Findings from Grattan Institute research into better transport infrastructure show too much money has been spent by Australian governments on the wrong projects in the wrong places.
The report, written by the institute's transport program director Marion Terrill, says investment over the past decade has not prioritised cities, which are the engines of economic growth.
"Instead, governments have spent up big in states and electorates where federal elections are won and lost," it says.
Too often factors other than the public interest take precedence, including political considerations, which result in highways popular with voters.
Over the past decade, government spending on new transport infrastructure has been the highest since records were first collected in 1987.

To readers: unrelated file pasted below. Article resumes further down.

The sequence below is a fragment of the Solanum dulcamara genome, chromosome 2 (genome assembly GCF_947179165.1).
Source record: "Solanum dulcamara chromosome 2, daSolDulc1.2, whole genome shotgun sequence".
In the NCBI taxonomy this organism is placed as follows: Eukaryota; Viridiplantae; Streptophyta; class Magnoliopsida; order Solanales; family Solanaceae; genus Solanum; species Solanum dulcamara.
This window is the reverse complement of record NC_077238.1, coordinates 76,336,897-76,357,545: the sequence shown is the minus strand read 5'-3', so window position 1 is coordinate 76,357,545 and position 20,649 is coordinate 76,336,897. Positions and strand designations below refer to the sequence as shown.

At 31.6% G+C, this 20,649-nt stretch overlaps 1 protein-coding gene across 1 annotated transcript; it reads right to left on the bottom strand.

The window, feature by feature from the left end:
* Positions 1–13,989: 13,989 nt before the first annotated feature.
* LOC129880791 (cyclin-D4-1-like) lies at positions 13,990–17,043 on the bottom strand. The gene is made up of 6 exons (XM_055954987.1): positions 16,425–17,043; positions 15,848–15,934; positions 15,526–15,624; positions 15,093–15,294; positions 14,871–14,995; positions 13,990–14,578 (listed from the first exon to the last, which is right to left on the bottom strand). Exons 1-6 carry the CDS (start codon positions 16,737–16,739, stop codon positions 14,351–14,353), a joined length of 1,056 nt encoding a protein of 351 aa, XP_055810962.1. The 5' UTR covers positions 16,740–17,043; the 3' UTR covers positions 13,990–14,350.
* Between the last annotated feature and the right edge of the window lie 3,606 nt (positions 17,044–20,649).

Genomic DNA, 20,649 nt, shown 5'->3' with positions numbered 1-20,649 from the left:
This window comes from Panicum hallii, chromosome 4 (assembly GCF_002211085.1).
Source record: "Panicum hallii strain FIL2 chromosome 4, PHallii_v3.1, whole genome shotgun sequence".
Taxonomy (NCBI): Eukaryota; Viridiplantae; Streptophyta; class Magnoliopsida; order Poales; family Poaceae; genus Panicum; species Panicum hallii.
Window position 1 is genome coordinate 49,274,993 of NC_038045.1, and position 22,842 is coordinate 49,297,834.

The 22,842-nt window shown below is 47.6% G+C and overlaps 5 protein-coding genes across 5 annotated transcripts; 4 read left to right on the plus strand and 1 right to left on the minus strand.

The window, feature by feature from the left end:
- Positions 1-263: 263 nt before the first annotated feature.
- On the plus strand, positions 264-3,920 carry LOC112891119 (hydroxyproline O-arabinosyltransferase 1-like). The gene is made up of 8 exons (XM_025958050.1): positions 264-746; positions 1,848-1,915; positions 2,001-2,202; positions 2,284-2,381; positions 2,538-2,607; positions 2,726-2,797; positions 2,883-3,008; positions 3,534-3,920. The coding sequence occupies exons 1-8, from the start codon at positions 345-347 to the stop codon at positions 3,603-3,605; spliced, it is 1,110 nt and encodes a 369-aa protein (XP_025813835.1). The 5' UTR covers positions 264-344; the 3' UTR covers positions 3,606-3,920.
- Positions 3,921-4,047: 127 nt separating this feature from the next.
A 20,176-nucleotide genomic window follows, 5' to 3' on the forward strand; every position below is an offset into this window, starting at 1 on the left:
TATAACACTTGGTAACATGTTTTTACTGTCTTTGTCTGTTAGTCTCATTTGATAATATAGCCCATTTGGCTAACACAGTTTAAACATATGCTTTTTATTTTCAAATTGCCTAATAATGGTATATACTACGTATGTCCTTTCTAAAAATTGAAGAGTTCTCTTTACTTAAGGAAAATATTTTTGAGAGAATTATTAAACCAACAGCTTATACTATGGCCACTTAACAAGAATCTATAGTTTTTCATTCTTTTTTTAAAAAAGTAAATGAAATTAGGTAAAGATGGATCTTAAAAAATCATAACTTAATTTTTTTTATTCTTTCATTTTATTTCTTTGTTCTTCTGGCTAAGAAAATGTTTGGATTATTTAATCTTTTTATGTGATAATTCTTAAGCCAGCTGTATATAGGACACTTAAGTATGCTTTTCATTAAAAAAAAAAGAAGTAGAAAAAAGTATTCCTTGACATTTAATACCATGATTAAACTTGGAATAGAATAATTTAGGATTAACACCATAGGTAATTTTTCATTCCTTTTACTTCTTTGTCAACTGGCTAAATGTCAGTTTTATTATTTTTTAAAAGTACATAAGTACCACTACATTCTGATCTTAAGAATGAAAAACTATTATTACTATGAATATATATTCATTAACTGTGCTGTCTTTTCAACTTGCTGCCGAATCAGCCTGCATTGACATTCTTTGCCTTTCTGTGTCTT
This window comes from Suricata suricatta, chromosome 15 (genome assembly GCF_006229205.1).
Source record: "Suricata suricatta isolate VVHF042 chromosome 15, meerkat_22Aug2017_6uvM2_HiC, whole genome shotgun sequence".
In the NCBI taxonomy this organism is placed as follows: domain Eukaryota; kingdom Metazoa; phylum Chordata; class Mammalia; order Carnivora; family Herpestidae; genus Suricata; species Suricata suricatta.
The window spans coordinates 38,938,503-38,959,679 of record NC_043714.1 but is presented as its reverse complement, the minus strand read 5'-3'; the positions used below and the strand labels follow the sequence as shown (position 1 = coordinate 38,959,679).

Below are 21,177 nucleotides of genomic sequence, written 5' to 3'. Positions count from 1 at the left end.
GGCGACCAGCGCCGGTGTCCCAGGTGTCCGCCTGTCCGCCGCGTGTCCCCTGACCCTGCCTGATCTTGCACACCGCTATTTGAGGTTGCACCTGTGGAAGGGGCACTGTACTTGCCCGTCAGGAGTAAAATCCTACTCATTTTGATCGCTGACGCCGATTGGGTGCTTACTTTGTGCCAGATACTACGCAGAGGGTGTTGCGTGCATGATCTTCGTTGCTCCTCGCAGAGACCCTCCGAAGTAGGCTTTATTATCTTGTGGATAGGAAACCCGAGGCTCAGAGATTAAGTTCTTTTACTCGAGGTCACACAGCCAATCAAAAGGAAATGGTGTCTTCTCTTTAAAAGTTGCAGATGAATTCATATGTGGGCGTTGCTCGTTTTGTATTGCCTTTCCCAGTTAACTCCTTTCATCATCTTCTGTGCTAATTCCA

And on a per capita basis, governments have spent substantially more in Queensland and NSW than in other states.
The report argues considerations such as supporting economic and population growth in large cities, responding to major shocks to the economy and supporting the mining boom don't explain the disproportionate spend on regional roads.
It cites funding into road projects including Colac to Geelong, Bell Bay to Launceston and the New England highway, saying each are within, or close to, swinging federal seats which have changed hands in recent elections.
To improve things the report makes three recommendations:
- Prevent governments from investing in projects until a rigorous evaluation of the benefits is undertaken by an independent body and tabled in parliament.
- Once governments are only building projects where the benefits outweigh the costs, they should aim to build them all.
- Commonwealth funding of infrastructure projects should be disentangled from the distribution of the GST.
The institute argues having greater discipline over what is funded and built will have a double benefit.
It would mean less wasteful spending and better transport networks, where they will make the biggest difference.